A sitting president is accorded two Congresses to put together the policies needed to propel one’ s administration and to sustain it beyond one’s term. In those two terms, the president can have divided houses or a consolidation of powers after midterm.
In the case of the Aquino administration, there were some noises but not enough to derail what the President wanted from the 15th Congress. It has been said that what the President wants, he gets and this is principally because of the popularity of the incumbent. This is the first time in our history where legislators talk in murmurs, behind curtains and closed doors. This is also a very rare time in our political life where gridlock seems to have disintegrated in the air.
The first three years of the administration saw the passage of budgets in record time and at record numbers. One would say that is good and yet others mumble that the early passage without much debate has led to the emasculation of the deliberative body like Congress.
The 15th Congress marked the passage of landmark legislation such as Republic Act 10351, Restructuring the Excise Tax on Alcohol and Tobacco Products; RA 10368, Human Rights Victims Compensation Act; RA 10151, Rationalizing the Night Work Prohibition on Women Workers; RA 10158, Decriminalizing Vagrancy, RA 10165, the Foster Care Act of 2012; RA 10174, Establishing the People’s Survival Fund; RA 10361,the Kasambahay Law or Domestic Workers Act; RA 10354, Responsible Parenthood, Reproductive Health and Population Development Act; RA 10149, the Government-Owned or Controlled Corporations Act of 2011; RA 10167, Further Strengthening the Anti-Money Laundering Law; RA 10173, the Data Privacy Act; and enactment of the K to 12 Basic Education Program that will decongest and enhance the basic education curriculum in the country.??In addition to these measures, House Resolution 3053 cited several other measures successfully pushed by the House in the 15th Congress under the Speaker’s leadership: RA 10149, Promoting Financial Viability and Fiscal Discipline in GOCCs; RA 10150, Extending the Life Line Rate; RA 10152, Mandatory Basic Immunization Services for Infants and Children; RA 10154, Early Release of the Retirement Pay Pensions, Gratuities and Other Benefits of Retiring Government Employees; RA 10157, Institutionalizing the Kindergarten Education into the Basic Education System; and RA 10168, Defining the Crime of Financing Terrorism.
And then there were the 71 measures vetoed by Aquino. 11 measures were of national interests such as Magna Carta for the Poor, the height requirement for the police, the Rights of Internally Displaced Persons Act of 2013, and the Centenarians Act of 2012, while the rest were local bills. Interestingly and unlike the previous administration, there were no strong objections to the vetoes made by Aquino.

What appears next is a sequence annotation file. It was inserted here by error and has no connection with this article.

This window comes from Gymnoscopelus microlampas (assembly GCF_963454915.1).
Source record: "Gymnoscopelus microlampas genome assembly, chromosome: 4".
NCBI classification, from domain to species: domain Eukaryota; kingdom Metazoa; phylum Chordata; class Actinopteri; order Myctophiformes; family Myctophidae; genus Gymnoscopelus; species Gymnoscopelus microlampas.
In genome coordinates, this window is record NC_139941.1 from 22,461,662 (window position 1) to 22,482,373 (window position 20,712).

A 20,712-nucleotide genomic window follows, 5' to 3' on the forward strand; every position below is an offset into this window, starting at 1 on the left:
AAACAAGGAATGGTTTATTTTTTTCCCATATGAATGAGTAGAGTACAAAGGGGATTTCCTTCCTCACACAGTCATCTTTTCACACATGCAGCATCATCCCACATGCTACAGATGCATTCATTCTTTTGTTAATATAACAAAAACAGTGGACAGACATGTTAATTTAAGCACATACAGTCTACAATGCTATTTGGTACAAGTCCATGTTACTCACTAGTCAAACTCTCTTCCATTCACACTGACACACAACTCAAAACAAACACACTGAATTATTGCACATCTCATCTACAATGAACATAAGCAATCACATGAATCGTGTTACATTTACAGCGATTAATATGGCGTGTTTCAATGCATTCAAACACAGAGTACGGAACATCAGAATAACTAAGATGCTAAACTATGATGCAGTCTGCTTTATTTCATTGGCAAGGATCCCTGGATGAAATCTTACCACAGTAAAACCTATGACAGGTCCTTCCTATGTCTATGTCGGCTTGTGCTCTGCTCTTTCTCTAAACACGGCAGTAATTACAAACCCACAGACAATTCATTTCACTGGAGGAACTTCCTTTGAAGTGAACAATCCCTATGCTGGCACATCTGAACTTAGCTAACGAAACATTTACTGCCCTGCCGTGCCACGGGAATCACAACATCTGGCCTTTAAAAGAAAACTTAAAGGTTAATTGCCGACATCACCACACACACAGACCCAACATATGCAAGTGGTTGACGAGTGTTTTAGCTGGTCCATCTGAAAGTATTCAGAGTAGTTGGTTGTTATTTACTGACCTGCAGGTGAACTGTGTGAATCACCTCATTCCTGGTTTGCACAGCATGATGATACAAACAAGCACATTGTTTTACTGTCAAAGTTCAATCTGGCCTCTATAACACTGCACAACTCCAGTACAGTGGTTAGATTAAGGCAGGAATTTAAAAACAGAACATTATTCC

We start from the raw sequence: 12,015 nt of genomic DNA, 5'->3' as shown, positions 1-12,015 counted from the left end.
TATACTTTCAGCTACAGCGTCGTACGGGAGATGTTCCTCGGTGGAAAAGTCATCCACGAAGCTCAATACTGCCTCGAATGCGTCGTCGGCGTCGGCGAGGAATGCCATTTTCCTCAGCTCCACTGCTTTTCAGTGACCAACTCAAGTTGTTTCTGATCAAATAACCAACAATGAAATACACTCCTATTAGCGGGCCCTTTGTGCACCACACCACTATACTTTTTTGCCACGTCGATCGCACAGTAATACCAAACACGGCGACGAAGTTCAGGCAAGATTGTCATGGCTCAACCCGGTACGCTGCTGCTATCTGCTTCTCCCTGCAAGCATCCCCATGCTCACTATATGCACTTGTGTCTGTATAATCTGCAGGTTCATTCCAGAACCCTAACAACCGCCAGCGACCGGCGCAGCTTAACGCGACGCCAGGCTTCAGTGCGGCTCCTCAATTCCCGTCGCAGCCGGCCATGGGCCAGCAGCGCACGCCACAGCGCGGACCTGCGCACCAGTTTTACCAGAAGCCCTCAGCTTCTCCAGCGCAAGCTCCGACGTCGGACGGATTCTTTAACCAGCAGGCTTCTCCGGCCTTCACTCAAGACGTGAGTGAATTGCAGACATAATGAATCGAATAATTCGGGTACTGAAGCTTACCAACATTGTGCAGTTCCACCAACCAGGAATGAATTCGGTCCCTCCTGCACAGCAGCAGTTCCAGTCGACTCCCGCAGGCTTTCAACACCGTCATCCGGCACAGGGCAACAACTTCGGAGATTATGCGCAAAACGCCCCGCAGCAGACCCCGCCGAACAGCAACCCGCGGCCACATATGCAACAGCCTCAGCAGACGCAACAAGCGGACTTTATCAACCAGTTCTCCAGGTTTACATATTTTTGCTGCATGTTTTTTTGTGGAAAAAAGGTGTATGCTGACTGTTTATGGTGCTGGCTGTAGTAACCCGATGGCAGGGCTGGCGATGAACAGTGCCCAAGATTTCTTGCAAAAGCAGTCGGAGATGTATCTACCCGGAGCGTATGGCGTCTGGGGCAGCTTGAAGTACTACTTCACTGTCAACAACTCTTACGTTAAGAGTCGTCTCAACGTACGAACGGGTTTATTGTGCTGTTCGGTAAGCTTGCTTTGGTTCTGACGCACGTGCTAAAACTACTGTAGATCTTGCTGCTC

LEDAC was convened only twice in the entire 15th Congress. That already shows how Congress fits in the scheme of things under this administration. How many of Aquino’s wish list in his three SONAs were achieved because of coalition politics put together or the effective use of carrot and stick strategy via PDAF? Interestingly, there were three in his wish list that got everyone, specially the political kind, to hold their horses: threat to impeach the Ombudsman, impeachment of the Chief Justice of the Supreme Court, and the passage of the RH bill. What he wants, he gets.
With a growth rate of 7.8% in the first quarter of FY 2013, which to me is election driven, we move to the 16th Congress hoping there will be a clear legislative agenda for inclusive growth instead. If the legacy of the Aquino I has been the restoration of political institutions, what would be for Aquino II? Hope is shared in providing jobs and winning the battle against poverty. Jobs are a function of investments in manufacturing. The more plants and factories, the better for Juan Dela Cruz. Winning the battle against poverty is location specific, rural PH. It is also industry focused, agriculture and fishing. Unless decision makers and even Aquino himself have decided to make our country a nation of malls, casinos, and BPOs, no amount of chest thumping for GDP is worth heralding cause Juan does not feel it. If so, then the divide will be greater and more FIlipinos will be voting with their feet. It may not really be that bad since OFWs keep the local economy afloat by their remittances, still one hopes it is not a consumer led growth.
The K12 law has been passed without much opposition from key stakeholders: parents and teachers. That might take care of the intermediate years. But, how about the equally needed tertiary reforms? We should be producing graduates the economy needs or that will sustain its competitiveness as we grow. What are these degrees? What graduates are needed by the poorest provinces?
If we can’t win the battle against poverty, then the President and Congress should focus on human capital investment and that would mean education and health. Human capital is our only way out of poverty. When leaders start talking of legacy, human capital tops.
An educated populace will not accept a free ride. Teach them how to fish and do not just give fish Mr. President. A healthy populace means a healthy labor force. Lets win the battle against malnutrition first, Mr. President. Your K12 will not gain much traction if the ability to read and write is taught with a hungry stomach, much worst with a malnourished kid. Little things for some who relish the idea of multi billion investments on infrastructure but these little things are the bedrock of nation building. Generations from the day you decide to put your money where your mouth is and invest in human capital that legacy will be yours. Let freedom ring, Mr. President. No one left behind!